Five years ago today, Lehman Brothers went bankrupt.
Instantly and inevitably, the house of cards otherwise known as Wall Street collapsed.
But after getting bailed out by the American taxpayers, Wall Street is doing just fine.
The people of Main Street? Not so much.
Here are some numbers to think about this Sunday morning.
- Amount the crash cost the U.S. economy: $22 trillion
- How much everyone would get if that $22 trillion were divided equally among the U.S. populace: $69,478.88
- Assets of the four biggest banks in America — JPMorgan Chase, Bank of America, Citigroup and Wachovia/Wells Fargo — when they were “too big to fail” in 2008: $6.4 trillion
- Assets of those four banks today: $7.8 trillion
- Of the 63 former Lehman Brothers employees identified by a bankruptcy examiner as being aware of an accounting scheme Lehman used to mask its true finances, number who are employed in senior financial services positions today: 47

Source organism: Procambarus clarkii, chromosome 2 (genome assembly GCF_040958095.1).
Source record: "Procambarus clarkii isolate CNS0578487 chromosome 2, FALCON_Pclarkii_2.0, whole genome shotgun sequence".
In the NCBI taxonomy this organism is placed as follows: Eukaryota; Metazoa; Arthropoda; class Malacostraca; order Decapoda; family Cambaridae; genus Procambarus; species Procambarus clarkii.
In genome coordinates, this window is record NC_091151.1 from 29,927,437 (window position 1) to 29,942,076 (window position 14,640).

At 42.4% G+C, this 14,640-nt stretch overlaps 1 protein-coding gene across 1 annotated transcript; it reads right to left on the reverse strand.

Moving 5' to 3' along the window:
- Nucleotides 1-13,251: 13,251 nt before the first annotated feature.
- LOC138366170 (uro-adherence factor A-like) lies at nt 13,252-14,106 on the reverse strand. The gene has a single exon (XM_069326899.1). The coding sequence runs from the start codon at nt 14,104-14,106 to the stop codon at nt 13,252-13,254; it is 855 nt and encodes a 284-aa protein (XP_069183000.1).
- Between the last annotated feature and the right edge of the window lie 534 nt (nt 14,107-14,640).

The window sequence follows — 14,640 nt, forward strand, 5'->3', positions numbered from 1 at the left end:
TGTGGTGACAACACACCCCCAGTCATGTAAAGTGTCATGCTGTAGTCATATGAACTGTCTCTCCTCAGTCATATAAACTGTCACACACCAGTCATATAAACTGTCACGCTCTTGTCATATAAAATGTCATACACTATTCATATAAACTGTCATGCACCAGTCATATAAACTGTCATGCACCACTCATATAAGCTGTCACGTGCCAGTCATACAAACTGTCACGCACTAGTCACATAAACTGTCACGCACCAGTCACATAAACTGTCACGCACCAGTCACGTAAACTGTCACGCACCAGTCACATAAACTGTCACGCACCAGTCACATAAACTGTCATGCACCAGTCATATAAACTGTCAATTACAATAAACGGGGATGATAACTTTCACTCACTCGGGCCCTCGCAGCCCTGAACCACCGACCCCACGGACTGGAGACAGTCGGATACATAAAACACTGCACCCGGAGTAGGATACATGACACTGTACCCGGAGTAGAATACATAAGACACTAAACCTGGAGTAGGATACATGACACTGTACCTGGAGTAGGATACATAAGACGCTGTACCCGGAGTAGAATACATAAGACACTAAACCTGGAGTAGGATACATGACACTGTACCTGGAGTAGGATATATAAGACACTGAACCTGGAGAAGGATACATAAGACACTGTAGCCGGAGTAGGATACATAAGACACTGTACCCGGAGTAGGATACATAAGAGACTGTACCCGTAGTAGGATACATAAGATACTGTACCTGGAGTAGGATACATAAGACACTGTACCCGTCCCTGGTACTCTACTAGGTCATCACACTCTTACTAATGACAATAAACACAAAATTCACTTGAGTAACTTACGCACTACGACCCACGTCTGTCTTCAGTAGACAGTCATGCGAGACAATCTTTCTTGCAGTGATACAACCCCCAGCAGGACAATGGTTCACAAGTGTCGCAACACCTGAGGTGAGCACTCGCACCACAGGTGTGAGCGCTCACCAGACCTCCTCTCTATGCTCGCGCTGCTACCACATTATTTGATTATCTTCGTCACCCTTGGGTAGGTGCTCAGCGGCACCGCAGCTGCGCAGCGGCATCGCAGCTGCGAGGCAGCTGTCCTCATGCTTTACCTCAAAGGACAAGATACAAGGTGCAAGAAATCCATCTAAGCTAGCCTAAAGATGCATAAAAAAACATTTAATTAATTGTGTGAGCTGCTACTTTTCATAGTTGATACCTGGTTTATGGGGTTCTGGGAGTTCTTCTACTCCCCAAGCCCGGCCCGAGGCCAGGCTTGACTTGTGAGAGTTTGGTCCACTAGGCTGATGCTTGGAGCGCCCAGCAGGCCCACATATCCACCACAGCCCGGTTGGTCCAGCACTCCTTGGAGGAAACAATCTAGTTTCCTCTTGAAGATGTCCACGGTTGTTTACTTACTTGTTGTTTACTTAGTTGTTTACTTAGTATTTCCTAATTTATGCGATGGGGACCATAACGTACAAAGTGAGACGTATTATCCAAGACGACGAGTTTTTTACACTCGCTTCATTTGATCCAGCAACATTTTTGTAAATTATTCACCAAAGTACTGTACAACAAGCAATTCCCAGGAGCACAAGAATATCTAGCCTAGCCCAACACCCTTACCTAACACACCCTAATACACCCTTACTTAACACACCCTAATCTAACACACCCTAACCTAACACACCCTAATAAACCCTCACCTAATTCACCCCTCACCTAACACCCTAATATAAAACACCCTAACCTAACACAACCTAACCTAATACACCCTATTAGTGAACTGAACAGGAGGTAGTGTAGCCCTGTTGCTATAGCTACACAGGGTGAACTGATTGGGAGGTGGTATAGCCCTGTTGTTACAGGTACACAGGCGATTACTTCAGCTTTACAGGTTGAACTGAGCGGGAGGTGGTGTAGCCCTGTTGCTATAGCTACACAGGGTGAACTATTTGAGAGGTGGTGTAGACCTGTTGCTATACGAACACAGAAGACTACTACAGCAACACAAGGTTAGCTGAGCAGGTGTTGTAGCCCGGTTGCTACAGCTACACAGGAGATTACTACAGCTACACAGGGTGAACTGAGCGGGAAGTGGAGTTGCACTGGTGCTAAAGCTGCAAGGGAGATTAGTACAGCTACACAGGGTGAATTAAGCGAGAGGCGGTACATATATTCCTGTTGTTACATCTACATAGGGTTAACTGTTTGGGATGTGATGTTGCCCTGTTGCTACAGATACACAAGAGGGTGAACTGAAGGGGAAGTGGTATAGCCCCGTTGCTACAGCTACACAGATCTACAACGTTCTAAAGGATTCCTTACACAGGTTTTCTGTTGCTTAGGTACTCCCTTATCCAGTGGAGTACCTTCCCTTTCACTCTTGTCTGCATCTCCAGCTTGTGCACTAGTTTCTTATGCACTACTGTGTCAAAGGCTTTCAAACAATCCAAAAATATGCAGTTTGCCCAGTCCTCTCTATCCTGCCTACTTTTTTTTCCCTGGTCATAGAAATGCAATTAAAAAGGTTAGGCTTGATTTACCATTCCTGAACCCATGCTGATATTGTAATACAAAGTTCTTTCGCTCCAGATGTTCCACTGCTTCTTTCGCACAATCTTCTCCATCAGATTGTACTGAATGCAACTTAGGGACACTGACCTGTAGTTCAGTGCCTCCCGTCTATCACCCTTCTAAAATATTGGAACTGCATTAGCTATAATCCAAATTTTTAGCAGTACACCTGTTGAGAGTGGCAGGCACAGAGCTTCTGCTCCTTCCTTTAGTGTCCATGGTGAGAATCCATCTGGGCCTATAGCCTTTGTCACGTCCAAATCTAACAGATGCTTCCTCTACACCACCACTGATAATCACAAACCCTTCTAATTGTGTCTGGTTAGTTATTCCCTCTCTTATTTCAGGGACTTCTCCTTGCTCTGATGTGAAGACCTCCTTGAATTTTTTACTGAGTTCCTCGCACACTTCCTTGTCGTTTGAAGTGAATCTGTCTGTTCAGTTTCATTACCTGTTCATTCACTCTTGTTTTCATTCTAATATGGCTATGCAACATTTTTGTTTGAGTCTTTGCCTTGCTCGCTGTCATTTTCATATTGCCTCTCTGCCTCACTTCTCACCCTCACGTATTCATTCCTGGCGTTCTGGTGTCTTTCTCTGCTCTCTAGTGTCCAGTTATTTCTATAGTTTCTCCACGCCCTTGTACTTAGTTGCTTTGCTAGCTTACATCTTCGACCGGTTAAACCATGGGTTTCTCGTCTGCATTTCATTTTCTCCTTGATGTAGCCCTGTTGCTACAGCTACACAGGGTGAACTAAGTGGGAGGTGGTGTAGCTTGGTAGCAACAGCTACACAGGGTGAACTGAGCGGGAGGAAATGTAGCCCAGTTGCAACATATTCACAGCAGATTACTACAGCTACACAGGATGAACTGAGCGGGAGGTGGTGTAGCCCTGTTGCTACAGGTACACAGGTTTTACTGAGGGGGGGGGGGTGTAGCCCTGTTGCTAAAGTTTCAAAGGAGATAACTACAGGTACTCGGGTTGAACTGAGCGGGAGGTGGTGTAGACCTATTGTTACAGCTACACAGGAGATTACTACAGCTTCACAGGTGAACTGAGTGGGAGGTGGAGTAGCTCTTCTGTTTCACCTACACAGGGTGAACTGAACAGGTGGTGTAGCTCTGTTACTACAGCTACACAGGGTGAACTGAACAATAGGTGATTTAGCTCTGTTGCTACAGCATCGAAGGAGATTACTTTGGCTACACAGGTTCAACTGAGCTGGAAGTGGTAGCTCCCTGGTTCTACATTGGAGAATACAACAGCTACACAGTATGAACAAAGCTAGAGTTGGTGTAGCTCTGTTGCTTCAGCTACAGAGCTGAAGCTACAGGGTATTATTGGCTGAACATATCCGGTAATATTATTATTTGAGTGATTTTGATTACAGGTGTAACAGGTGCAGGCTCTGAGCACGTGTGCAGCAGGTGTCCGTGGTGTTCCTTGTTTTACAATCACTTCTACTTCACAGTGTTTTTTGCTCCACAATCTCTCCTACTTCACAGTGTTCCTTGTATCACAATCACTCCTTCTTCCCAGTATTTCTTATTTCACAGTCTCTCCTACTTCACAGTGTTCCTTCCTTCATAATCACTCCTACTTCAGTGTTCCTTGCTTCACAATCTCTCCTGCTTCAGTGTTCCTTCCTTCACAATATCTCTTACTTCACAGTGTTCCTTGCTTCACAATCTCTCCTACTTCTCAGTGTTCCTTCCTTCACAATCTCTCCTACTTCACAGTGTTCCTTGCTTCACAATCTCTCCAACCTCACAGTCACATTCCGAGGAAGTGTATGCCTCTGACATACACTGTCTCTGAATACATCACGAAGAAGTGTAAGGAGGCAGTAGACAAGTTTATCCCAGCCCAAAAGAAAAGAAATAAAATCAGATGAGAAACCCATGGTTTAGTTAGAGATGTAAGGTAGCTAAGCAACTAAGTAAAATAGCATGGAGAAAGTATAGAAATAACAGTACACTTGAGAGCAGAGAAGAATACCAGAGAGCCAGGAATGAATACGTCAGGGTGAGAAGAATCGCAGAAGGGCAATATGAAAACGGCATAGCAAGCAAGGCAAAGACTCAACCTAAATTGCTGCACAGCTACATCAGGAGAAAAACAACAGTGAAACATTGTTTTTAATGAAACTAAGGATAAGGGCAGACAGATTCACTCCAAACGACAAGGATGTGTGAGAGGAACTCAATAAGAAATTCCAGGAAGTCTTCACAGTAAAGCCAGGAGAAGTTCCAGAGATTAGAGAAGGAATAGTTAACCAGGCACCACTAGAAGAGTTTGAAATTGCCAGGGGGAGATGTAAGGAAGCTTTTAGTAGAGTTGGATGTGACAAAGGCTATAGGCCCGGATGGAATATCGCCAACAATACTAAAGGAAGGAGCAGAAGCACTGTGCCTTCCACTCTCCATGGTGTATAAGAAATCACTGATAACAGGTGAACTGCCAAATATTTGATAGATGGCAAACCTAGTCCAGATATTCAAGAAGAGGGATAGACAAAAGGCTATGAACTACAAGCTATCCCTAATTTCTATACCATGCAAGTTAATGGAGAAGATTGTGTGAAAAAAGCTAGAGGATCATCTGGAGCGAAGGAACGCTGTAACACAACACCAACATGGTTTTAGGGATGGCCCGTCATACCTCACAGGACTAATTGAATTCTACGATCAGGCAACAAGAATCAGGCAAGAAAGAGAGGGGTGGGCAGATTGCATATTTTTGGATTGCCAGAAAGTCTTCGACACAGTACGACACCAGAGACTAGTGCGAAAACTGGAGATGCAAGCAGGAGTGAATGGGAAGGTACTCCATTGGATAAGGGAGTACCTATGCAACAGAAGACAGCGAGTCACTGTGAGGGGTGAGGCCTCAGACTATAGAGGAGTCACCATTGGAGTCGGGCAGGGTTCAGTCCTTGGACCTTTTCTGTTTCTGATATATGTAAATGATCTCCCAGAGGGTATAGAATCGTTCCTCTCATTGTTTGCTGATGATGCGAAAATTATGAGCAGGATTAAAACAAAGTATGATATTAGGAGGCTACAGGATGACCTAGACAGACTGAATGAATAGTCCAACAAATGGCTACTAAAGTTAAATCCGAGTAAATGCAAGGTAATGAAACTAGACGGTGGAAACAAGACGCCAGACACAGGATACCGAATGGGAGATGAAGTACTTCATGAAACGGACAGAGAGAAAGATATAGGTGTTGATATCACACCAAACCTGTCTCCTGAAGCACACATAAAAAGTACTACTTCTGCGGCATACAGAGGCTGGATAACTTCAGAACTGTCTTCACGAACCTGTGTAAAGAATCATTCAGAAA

- Number of the 25 banks responsible for the bulk of risky subprime loans leading up to the crash that are back in the mortgage business: 25
- Chances that an American voter thinks that regulating financial products and services is “important” or “very important”: 9 in 10
- Chances that an American knows the Earth orbits the sun: 8 in 10
- Amount spent in 2012 by Wall Street and other finance industry behemoths on lobbying to roll back, water down and weasel out of the Dodd-Frank Wall Street Reform and Consumer Protection Act: $487 million
- Number of registered financial industry lobbyists in 2012: 2,429
- Number of lawsuits filed as of April of this year by Eugene Scalia, son of U.S. Supreme Court Justice Antonin Scalia, to hold up implementation of Dodd-Frank rules on legal technicalities: 7
- Rank of finance industry among all corporate election spending by sector in 2011 and 2012: 1
- Amount the industry gave to political candidates in 2011 and 2012: $664 million
- In 2012, rate at which revenues of JPMorgan Chase, the largest bank in the U.S., matched Public Citizen’s operating expenses for the entire year: Every 80 minutes